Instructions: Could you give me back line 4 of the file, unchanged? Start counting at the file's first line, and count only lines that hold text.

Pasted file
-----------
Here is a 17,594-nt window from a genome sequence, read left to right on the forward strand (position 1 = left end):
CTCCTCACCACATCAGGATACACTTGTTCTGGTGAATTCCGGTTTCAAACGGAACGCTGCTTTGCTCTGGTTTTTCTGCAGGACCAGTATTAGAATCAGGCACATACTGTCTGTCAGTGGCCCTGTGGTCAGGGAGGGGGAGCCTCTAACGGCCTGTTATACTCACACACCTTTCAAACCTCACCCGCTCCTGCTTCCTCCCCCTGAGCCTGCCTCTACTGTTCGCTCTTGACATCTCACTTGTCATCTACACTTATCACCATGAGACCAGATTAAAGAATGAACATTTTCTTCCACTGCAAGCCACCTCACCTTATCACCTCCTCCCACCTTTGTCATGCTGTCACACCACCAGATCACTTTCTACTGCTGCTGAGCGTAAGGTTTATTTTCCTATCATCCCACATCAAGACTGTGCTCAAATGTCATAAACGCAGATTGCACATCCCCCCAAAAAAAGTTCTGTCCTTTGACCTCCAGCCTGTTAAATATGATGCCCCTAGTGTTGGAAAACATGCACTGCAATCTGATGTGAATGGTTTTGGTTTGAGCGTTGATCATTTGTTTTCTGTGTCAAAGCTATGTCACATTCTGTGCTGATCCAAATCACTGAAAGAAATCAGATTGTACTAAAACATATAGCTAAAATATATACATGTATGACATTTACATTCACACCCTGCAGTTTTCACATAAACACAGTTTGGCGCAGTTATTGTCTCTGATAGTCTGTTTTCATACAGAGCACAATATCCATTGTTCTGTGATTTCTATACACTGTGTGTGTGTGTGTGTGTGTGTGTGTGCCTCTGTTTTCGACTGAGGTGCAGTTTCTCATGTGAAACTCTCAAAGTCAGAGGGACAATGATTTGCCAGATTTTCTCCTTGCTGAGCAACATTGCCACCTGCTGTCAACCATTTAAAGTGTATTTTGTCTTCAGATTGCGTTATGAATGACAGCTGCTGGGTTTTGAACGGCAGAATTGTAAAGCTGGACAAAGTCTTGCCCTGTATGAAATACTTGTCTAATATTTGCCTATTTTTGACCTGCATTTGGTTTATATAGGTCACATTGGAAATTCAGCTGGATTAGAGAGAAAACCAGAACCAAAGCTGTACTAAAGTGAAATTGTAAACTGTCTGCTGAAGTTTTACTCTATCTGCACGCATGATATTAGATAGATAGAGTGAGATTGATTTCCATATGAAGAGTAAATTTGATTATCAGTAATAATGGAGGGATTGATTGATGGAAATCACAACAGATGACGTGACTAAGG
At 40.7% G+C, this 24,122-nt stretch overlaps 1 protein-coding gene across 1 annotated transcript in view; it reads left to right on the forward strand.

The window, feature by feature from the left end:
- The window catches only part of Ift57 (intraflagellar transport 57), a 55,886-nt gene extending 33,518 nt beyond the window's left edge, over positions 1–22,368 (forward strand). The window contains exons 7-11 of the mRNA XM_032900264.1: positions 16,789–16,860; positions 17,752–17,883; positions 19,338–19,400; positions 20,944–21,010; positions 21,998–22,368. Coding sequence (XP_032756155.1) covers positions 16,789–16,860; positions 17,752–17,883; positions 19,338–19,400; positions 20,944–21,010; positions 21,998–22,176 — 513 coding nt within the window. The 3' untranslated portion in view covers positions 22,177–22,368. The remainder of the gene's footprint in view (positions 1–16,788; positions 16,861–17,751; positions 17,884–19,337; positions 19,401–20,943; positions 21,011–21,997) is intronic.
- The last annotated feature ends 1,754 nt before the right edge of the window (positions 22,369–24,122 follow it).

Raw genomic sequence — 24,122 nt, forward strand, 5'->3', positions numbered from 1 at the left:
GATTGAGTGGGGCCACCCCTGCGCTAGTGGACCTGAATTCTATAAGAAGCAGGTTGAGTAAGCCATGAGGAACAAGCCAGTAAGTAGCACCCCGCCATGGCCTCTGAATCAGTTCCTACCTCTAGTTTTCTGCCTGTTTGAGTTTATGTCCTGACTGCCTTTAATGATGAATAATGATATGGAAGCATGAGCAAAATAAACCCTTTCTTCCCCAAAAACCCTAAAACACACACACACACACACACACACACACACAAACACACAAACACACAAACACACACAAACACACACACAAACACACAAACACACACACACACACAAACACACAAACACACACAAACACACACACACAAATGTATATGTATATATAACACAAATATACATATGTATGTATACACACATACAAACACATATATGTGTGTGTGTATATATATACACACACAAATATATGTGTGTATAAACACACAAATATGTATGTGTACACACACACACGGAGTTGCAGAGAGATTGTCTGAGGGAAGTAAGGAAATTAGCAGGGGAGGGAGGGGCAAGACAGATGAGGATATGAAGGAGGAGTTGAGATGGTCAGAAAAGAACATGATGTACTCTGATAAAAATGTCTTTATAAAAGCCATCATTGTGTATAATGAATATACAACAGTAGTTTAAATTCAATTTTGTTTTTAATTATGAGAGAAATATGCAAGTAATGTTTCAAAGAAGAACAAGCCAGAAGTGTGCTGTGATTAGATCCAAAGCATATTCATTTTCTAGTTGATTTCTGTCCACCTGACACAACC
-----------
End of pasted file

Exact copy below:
The window, feature by feature from the left end: